In August it was apparent that Spain’s much-publicized plans to put thousands of electric cars on the road as part of a drive for a greener economy were way off target, with only 16 sold so far compared to the 2000 target for this year.

The Guardian reported today that

Sales of new electric cars in the UK plummeted by nearly 90% in 2009 compared with their peak in 2007, according to motoring trade association figures released this week. Just 55 of the green cars – whose fans include Boris Johnson, Jonathan Ross and Jade Jagger – were registered in 2009, in contrast to 397 in 2007, says the Society of Motor Manufacturers and Traders.

The huge fall is a blow to UK efforts to meet tough carbon emission cut targets in a decade, and comes just months before the government introduces a subsidy of up to £5,000 off new electric cars.

Nearly half of the electric vehicles sold last year were the tiny G-Wiz car. The latest modelhas a top speed of 50mph and a range of 48 miles between charges.

In January, the coalition will begin offering up to £5,000 towards the price of a series of newly launched electric cars, as part of a subsidy announced by the former Labour government. The Department for Transport (DfT) anticipates around 8,600 of the cars will be sold in the first year of the scheme. The government has so far committed £43m for the scheme to run until March 2012, with a review taking place in January 2012, but in yesterday’s spending review it talked of “supporting consumer incentives for electric and other low-emission cars throughout the life of this parliament,” suggesting the subsidy would continue after March 2012 though possibly at a lower rate.

In Spain the Industry Ministry’s plan was to have 2,000 electric cars on the road by the end of 2010 and 20,000 electric and hybrid vehicles operating the following year.

I cannot help concluding that most of these highly artificial “green” subsidies – whether for cars or for solar energy or  for wind turbines – are badly thought through, are chasing a mirage and will be counter-productive.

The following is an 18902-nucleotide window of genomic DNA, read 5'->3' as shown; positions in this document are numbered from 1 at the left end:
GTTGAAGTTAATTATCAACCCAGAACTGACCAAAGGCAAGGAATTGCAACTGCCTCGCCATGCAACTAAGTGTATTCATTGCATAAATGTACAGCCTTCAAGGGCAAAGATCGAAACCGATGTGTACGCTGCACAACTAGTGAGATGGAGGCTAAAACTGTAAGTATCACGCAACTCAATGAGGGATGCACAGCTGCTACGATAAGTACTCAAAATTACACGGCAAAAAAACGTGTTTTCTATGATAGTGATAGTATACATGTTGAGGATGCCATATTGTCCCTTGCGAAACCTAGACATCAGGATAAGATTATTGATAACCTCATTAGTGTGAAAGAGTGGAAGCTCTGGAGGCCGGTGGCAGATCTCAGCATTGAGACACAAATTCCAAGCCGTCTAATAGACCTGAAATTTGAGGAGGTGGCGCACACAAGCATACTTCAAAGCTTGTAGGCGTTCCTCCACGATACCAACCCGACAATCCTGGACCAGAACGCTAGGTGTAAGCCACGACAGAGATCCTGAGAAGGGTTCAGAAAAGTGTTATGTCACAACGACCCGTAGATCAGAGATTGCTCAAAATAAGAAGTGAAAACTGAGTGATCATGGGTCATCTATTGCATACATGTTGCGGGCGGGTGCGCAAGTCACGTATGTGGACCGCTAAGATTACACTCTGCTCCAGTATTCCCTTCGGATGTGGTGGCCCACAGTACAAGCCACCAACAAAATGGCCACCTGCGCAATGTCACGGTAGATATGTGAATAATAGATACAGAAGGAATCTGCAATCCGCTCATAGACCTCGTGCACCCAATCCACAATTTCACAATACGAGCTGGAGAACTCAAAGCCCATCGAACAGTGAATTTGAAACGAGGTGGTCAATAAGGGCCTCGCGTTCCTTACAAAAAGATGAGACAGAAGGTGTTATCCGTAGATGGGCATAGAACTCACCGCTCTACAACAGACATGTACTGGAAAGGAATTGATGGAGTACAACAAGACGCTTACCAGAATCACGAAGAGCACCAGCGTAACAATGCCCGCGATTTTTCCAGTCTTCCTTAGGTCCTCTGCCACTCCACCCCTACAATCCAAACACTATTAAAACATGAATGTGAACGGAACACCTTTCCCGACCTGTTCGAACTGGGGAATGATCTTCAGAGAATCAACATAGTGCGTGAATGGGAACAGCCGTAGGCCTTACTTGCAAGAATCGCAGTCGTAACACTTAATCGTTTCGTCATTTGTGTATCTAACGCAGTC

Now UK joins the nuclear renaissance with 8 plants approved

October 18, 2010

The quiet nuclear renaissance continues with the UK now announcing its plans.

http://www.telegraph.co.uk/earth/energy/8070810/Eight-new-nuclear-power-stations-despite-safety-and-clean-up-concerns.html

Chris Huhne, the UK Energy Secretary, has given the go-ahead for eight new nuclear power stations in Britain despite concerns about safety and the clean-up costs.

The new nuclear power stations will be built near existing sites in in Bradwell in Essex, Hartlepool, Heysham in Lancashire, Hinkley Point in Somerset, Oldbury in South Gloucestershire, Sellafield in Cumbria, Sizewell in Suffolk and Wylfa in Anglesey.

Three sites in Dungeness in Kent and Braystones and Kirksanton in Cumbria were ruled out due to concerns over the impact on wildlife and the Lake District National Park. The new stations will not start generating power until 2018 so the Government also plans to allow existing nuclear stations to extend their life.

Nuclear Engineering International reports that

 

AREVA EPR

 

The government also signed a regulatory justification for the AP1000 and EPR reactor designs. Following 2004 regulations, it is required to justify that new reactors are worth the potential radiological risk. Following three consultations have taken place—one on the regulatory review, and one on each design—the government decided not to launch a further public consultation on the matter.

The AP1000 is a Westinghouse designed  1154 MWe PWR nuclear power plant. The EPR reactor is an advanced Pressurized Water Reactor (PWR) offered by AREVA and which is being built in Finland, France and China.

 

Westinghouse AP1000: Westinghouse